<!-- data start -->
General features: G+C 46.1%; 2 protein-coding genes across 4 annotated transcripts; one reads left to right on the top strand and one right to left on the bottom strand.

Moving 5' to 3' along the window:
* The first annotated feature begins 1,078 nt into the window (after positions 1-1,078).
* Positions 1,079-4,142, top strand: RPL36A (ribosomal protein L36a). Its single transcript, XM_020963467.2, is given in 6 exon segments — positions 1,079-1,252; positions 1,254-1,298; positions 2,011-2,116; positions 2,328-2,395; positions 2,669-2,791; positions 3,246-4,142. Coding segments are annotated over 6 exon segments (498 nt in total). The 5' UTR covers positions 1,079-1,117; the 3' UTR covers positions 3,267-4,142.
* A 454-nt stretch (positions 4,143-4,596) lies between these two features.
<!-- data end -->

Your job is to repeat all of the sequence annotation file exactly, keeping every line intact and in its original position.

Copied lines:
General features: G+C 46.1%; 2 protein-coding genes across 4 annotated transcripts; one reads left to right on the top strand and one right to left on the bottom strand.

Moving 5' to 3' along the window:
* The first annotated feature begins 1,078 nt into the window (after positions 1-1,078).
* Positions 1,079-4,142, top strand: RPL36A (ribosomal protein L36a). Its single transcript, XM_020963467.2, is given in 6 exon segments — positions 1,079-1,252; positions 1,254-1,298; positions 2,011-2,116; positions 2,328-2,395; positions 2,669-2,791; positions 3,246-4,142. Coding segments are annotated over 6 exon segments (498 nt in total). The 5' UTR covers positions 1,079-1,117; the 3' UTR covers positions 3,267-4,142.
* A 454-nt stretch (positions 4,143-4,596) lies between these two features.